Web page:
It has been a very difficult week with the death count rising and more senior’s residences becoming infected. Yet at the same time we celebrated the first nights of Passover and Good Friday and Easter Sunday. More than ever, this has become a time of reflection and as I keep trying to remind myself, one of hope. Families celebrated together – emotionally, spiritually and maybe even in song- while remaining physically apart. These holidays have never been experienced this way before and I really hope, won’t have to be ever again.
For me and perhaps for many of you, these holy days have always had a traditional familial connection rather than a religious one. The foods eaten, or perhaps the foods not eaten, while symbolic of a religious theme, also provide a cultural comfort and familial custom. It is this connection and the lifelong memories associated with these annual holiday celebrations, which I believe remain with us. For me, it is the family gathering (this year virtually), the specialty foods and singing of songs that stay. I think for many with memory decline, this holds true as well. For those who lost a loved one, an empty seat at the holiday table can be particularly difficult. For the many families that are in conflict with one another and may not be talking, this too can prove challenging.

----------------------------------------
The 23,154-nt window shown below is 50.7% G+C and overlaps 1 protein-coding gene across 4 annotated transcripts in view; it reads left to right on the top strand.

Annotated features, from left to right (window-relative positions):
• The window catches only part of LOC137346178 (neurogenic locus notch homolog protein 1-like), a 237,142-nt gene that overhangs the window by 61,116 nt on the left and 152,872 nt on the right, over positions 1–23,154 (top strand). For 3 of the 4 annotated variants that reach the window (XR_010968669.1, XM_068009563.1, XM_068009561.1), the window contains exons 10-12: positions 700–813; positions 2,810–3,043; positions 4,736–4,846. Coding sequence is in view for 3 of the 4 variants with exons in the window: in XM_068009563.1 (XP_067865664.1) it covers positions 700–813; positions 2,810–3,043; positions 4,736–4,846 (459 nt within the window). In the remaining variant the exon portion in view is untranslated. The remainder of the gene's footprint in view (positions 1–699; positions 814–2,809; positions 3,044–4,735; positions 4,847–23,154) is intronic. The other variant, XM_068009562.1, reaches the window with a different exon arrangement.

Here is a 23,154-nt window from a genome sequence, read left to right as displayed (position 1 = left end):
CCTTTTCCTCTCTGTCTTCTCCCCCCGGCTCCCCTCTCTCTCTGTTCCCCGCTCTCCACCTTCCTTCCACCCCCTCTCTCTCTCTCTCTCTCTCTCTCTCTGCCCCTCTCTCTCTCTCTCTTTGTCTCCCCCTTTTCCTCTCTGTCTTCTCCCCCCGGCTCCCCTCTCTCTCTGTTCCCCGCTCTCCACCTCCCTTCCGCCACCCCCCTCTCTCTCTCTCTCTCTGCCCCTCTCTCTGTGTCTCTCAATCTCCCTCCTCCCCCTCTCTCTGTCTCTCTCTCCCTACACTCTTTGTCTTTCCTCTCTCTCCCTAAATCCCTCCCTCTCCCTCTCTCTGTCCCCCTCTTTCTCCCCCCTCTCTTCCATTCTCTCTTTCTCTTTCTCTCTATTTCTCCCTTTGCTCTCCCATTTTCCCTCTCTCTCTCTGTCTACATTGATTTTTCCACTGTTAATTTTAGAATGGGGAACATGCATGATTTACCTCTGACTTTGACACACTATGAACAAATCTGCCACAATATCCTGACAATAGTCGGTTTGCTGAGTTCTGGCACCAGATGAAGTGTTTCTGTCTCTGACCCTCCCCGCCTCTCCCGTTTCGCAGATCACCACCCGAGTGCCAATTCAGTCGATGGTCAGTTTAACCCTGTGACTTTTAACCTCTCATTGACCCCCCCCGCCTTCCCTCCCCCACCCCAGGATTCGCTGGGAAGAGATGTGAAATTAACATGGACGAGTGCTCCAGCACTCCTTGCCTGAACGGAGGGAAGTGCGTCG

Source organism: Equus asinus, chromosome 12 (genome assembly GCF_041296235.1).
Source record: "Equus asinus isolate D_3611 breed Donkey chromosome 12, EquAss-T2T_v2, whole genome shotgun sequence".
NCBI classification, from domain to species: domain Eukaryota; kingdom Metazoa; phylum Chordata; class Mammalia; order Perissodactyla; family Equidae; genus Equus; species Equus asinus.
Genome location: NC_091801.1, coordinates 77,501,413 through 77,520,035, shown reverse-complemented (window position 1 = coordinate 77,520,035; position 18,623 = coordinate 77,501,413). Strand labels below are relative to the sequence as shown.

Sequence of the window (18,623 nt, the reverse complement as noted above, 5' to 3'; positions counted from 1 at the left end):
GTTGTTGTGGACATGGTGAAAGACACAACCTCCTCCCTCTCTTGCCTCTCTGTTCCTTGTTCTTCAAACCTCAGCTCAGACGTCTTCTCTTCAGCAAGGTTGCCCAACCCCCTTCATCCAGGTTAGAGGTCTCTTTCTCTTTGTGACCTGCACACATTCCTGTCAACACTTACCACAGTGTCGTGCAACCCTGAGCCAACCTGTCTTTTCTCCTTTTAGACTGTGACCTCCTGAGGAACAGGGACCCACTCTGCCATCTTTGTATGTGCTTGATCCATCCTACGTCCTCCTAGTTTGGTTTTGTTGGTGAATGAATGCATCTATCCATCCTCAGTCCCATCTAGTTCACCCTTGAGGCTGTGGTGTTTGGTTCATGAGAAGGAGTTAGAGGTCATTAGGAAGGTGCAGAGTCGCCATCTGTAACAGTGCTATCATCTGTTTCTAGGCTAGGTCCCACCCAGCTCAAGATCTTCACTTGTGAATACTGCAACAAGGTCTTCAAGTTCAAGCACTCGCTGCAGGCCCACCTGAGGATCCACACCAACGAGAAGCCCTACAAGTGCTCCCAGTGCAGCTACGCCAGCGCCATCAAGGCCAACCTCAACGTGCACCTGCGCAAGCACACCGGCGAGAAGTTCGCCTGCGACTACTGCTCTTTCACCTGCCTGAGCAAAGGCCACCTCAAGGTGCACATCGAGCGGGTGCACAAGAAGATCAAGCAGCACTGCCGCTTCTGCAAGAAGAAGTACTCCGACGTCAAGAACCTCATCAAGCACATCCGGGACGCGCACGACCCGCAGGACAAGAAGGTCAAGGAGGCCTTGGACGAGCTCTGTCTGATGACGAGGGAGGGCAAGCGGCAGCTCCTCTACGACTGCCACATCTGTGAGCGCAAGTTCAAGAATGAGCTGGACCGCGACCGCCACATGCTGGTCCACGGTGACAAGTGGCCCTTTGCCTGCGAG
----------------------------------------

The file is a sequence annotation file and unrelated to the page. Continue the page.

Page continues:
This year so far has been unlike any other- things can change more than we could have ever imagined and I think we need our families more than ever before. Reach out to your friends and family and if we can take one thing away from these spring holidays is that we need to keep hopeful.